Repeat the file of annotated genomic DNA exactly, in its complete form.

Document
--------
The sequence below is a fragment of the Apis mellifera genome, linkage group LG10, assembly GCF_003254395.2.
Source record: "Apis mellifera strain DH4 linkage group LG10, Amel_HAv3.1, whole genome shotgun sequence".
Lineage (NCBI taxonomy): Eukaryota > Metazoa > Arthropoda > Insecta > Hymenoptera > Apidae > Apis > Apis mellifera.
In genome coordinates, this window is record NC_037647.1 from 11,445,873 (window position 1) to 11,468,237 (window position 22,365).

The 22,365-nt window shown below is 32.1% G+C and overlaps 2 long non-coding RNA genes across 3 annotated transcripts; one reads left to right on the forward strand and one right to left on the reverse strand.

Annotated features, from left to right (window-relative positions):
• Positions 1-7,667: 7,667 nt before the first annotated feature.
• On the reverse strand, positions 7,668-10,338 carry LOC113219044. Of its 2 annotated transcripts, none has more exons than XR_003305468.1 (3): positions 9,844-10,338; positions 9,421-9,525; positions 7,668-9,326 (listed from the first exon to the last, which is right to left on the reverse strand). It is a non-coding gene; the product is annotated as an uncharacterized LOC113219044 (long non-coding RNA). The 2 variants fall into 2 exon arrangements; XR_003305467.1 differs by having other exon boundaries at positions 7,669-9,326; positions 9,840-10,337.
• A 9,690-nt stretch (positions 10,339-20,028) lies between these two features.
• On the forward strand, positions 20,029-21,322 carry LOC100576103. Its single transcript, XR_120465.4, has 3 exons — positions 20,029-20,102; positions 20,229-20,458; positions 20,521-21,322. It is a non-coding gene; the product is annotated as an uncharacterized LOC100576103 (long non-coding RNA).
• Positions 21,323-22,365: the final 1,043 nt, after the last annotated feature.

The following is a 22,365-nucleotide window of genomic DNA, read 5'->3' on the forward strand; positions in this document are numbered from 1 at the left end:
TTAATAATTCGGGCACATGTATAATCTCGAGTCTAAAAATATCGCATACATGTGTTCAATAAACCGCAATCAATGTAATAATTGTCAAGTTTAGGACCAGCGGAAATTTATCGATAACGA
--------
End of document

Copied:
The sequence below is a fragment of the Apis mellifera genome, linkage group LG10, assembly GCF_003254395.2.
Source record: "Apis mellifera strain DH4 linkage group LG10, Amel_HAv3.1, whole genome shotgun sequence".
Lineage (NCBI taxonomy): Eukaryota > Metazoa > Arthropoda > Insecta > Hymenoptera > Apidae > Apis > Apis mellifera.
In genome coordinates, this window is record NC_037647.1 from 11,445,873 (window position 1) to 11,468,237 (window position 22,365).

The 22,365-nt window shown below is 32.1% G+C and overlaps 2 long non-coding RNA genes across 3 annotated transcripts; one reads left to right on the forward strand and one right to left on the reverse strand.

Annotated features, from left to right (window-relative positions):
• Positions 1-7,667: 7,667 nt before the first annotated feature.
• On the reverse strand, positions 7,668-10,338 carry LOC113219044. Of its 2 annotated transcripts, none has more exons than XR_003305468.1 (3): positions 9,844-10,338; positions 9,421-9,525; positions 7,668-9,326 (listed from the first exon to the last, which is right to left on the reverse strand). It is a non-coding gene; the product is annotated as an uncharacterized LOC113219044 (long non-coding RNA). The 2 variants fall into 2 exon arrangements; XR_003305467.1 differs by having other exon boundaries at positions 7,669-9,326; positions 9,840-10,337.
• A 9,690-nt stretch (positions 10,339-20,028) lies between these two features.
• On the forward strand, positions 20,029-21,322 carry LOC100576103. Its single transcript, XR_120465.4, has 3 exons — positions 20,029-20,102; positions 20,229-20,458; positions 20,521-21,322. It is a non-coding gene; the product is annotated as an uncharacterized LOC100576103 (long non-coding RNA).
• Positions 21,323-22,365: the final 1,043 nt, after the last annotated feature.

The following is a 22,365-nucleotide window of genomic DNA, read 5'->3' on the forward strand; positions in this document are numbered from 1 at the left end:
TTAATAATTCGGGCACATGTATAATCTCGAGTCTAAAAATATCGCATACATGTGTTCAATAAACCGCAATCAATGTAATAATTGTCAAGTTTAGGACCAGCGGAAATTTATCGATAACGA